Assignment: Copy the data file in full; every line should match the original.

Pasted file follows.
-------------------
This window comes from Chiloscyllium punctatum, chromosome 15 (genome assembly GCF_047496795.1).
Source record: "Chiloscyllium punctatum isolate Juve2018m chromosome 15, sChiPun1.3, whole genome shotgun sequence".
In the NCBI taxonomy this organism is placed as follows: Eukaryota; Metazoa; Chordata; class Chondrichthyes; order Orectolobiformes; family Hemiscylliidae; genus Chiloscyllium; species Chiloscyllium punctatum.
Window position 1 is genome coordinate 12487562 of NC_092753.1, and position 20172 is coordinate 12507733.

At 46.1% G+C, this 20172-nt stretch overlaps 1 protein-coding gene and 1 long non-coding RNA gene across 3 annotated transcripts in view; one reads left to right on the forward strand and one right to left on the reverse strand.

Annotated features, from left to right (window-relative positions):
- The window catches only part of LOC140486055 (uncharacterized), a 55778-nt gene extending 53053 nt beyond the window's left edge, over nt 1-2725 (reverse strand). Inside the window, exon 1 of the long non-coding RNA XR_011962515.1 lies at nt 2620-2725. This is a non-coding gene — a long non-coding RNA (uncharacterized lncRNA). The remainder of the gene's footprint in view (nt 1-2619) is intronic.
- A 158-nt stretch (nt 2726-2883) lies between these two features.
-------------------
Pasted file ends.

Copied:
This window comes from Chiloscyllium punctatum, chromosome 15 (genome assembly GCF_047496795.1).
Source record: "Chiloscyllium punctatum isolate Juve2018m chromosome 15, sChiPun1.3, whole genome shotgun sequence".
In the NCBI taxonomy this organism is placed as follows: Eukaryota; Metazoa; Chordata; class Chondrichthyes; order Orectolobiformes; family Hemiscylliidae; genus Chiloscyllium; species Chiloscyllium punctatum.
Window position 1 is genome coordinate 12487562 of NC_092753.1, and position 20172 is coordinate 12507733.

At 46.1% G+C, this 20172-nt stretch overlaps 1 protein-coding gene and 1 long non-coding RNA gene across 3 annotated transcripts in view; one reads left to right on the forward strand and one right to left on the reverse strand.

Annotated features, from left to right (window-relative positions):
- The window catches only part of LOC140486055 (uncharacterized), a 55778-nt gene extending 53053 nt beyond the window's left edge, over nt 1-2725 (reverse strand). Inside the window, exon 1 of the long non-coding RNA XR_011962515.1 lies at nt 2620-2725. This is a non-coding gene — a long non-coding RNA (uncharacterized lncRNA). The remainder of the gene's footprint in view (nt 1-2619) is intronic.
- A 158-nt stretch (nt 2726-2883) lies between these two features.